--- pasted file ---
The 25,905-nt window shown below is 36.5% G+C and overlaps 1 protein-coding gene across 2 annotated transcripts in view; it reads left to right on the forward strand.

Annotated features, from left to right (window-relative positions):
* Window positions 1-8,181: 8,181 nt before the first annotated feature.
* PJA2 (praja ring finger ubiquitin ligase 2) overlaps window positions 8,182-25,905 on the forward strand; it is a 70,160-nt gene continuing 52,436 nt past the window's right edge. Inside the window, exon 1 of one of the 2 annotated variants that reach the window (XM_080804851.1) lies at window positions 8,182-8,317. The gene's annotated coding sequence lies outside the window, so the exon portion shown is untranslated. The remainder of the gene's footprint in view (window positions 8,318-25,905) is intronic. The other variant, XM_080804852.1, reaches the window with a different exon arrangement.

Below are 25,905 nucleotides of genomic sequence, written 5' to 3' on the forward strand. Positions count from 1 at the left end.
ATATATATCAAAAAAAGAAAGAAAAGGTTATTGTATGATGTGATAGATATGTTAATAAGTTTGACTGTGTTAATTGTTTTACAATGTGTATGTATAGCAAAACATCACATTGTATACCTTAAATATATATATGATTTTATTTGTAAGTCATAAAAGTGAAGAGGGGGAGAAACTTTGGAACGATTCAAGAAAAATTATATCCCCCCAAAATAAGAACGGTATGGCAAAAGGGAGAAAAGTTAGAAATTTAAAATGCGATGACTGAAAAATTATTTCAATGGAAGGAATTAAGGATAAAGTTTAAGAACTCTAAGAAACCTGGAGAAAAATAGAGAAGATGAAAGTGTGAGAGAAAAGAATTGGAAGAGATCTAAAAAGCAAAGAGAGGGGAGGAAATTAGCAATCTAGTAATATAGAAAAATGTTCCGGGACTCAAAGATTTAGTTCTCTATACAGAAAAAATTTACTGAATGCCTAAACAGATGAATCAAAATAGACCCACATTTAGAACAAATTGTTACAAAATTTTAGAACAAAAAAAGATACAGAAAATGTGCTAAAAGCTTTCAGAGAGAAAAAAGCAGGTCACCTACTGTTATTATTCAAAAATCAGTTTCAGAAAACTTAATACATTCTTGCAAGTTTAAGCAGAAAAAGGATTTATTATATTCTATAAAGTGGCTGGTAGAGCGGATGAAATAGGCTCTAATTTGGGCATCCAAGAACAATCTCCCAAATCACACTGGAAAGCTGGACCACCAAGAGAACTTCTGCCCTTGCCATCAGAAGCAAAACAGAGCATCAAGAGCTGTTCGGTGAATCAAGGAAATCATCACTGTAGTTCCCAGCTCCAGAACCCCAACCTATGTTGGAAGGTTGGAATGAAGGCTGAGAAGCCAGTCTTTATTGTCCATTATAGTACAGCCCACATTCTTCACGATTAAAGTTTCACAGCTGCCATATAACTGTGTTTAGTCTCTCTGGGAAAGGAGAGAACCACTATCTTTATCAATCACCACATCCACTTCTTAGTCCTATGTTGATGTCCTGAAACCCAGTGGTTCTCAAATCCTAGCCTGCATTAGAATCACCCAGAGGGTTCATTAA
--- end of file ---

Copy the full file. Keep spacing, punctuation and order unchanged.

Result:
The 25,905-nt window shown below is 36.5% G+C and overlaps 1 protein-coding gene across 2 annotated transcripts in view; it reads left to right on the forward strand.

Annotated features, from left to right (window-relative positions):
* Window positions 1-8,181: 8,181 nt before the first annotated feature.
* PJA2 (praja ring finger ubiquitin ligase 2) overlaps window positions 8,182-25,905 on the forward strand; it is a 70,160-nt gene continuing 52,436 nt past the window's right edge. Inside the window, exon 1 of one of the 2 annotated variants that reach the window (XM_080804851.1) lies at window positions 8,182-8,317. The gene's annotated coding sequence lies outside the window, so the exon portion shown is untranslated. The remainder of the gene's footprint in view (window positions 8,318-25,905) is intronic. The other variant, XM_080804852.1, reaches the window with a different exon arrangement.

Below are 25,905 nucleotides of genomic sequence, written 5' to 3' on the forward strand. Positions count from 1 at the left end.
ATATATATCAAAAAAAGAAAGAAAAGGTTATTGTATGATGTGATAGATATGTTAATAAGTTTGACTGTGTTAATTGTTTTACAATGTGTATGTATAGCAAAACATCACATTGTATACCTTAAATATATATATGATTTTATTTGTAAGTCATAAAAGTGAAGAGGGGGAGAAACTTTGGAACGATTCAAGAAAAATTATATCCCCCCAAAATAAGAACGGTATGGCAAAAGGGAGAAAAGTTAGAAATTTAAAATGCGATGACTGAAAAATTATTTCAATGGAAGGAATTAAGGATAAAGTTTAAGAACTCTAAGAAACCTGGAGAAAAATAGAGAAGATGAAAGTGTGAGAGAAAAGAATTGGAAGAGATCTAAAAAGCAAAGAGAGGGGAGGAAATTAGCAATCTAGTAATATAGAAAAATGTTCCGGGACTCAAAGATTTAGTTCTCTATACAGAAAAAATTTACTGAATGCCTAAACAGATGAATCAAAATAGACCCACATTTAGAACAAATTGTTACAAAATTTTAGAACAAAAAAAGATACAGAAAATGTGCTAAAAGCTTTCAGAGAGAAAAAAGCAGGTCACCTACTGTTATTATTCAAAAATCAGTTTCAGAAAACTTAATACATTCTTGCAAGTTTAAGCAGAAAAAGGATTTATTATATTCTATAAAGTGGCTGGTAGAGCGGATGAAATAGGCTCTAATTTGGGCATCCAAGAACAATCTCCCAAATCACACTGGAAAGCTGGACCACCAAGAGAACTTCTGCCCTTGCCATCAGAAGCAAAACAGAGCATCAAGAGCTGTTCGGTGAATCAAGGAAATCATCACTGTAGTTCCCAGCTCCAGAACCCCAACCTATGTTGGAAGGTTGGAATGAAGGCTGAGAAGCCAGTCTTTATTGTCCATTATAGTACAGCCCACATTCTTCACGATTAAAGTTTCACAGCTGCCATATAACTGTGTTTAGTCTCTCTGGGAAAGGAGAGAACCACTATCTTTATCAATCACCACATCCACTTCTTAGTCCTATGTTGATGTCCTGAAACCCAGTGGTTCTCAAATCCTAGCCTGCATTAGAATCACCCAGAGGGTTCATTAA